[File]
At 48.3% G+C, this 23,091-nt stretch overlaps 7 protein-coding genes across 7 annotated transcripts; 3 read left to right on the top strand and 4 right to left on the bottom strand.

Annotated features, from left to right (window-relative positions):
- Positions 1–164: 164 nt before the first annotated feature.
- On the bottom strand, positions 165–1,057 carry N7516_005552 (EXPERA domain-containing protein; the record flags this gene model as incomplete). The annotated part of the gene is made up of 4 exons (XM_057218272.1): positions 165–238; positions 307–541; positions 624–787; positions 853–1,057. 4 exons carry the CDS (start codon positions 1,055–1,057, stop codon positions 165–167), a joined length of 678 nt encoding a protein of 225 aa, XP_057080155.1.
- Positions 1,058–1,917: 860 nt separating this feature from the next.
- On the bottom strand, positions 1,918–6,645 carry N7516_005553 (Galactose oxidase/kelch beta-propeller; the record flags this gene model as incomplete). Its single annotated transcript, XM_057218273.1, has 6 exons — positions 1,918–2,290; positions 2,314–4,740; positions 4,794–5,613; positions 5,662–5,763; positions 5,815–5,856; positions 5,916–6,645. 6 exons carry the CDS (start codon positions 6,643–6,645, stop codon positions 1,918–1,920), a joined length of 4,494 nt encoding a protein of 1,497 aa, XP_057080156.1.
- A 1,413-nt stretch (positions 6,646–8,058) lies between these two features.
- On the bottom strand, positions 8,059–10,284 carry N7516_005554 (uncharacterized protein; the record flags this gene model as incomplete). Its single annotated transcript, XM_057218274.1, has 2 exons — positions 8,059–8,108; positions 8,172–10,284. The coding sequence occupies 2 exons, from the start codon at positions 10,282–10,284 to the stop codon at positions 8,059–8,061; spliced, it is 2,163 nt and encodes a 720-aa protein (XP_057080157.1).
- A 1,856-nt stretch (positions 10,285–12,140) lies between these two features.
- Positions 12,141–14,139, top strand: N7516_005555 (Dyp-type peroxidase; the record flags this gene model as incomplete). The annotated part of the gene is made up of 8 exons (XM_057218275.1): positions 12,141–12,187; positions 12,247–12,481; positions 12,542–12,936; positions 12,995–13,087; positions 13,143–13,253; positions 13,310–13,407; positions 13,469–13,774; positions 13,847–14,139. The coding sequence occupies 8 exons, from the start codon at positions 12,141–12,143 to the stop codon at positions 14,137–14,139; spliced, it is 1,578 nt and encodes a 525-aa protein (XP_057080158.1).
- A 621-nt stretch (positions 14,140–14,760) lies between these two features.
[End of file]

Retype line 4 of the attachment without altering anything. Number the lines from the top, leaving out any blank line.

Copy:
- On the bottom strand, positions 165–1,057 carry N7516_005552 (EXPERA domain-containing protein; the record flags this gene model as incomplete). The annotated part of the gene is made up of 4 exons (XM_057218272.1): positions 165–238; positions 307–541; positions 624–787; positions 853–1,057. 4 exons carry the CDS (start codon positions 1,055–1,057, stop codon positions 165–167), a joined length of 678 nt encoding a protein of 225 aa, XP_057080155.1.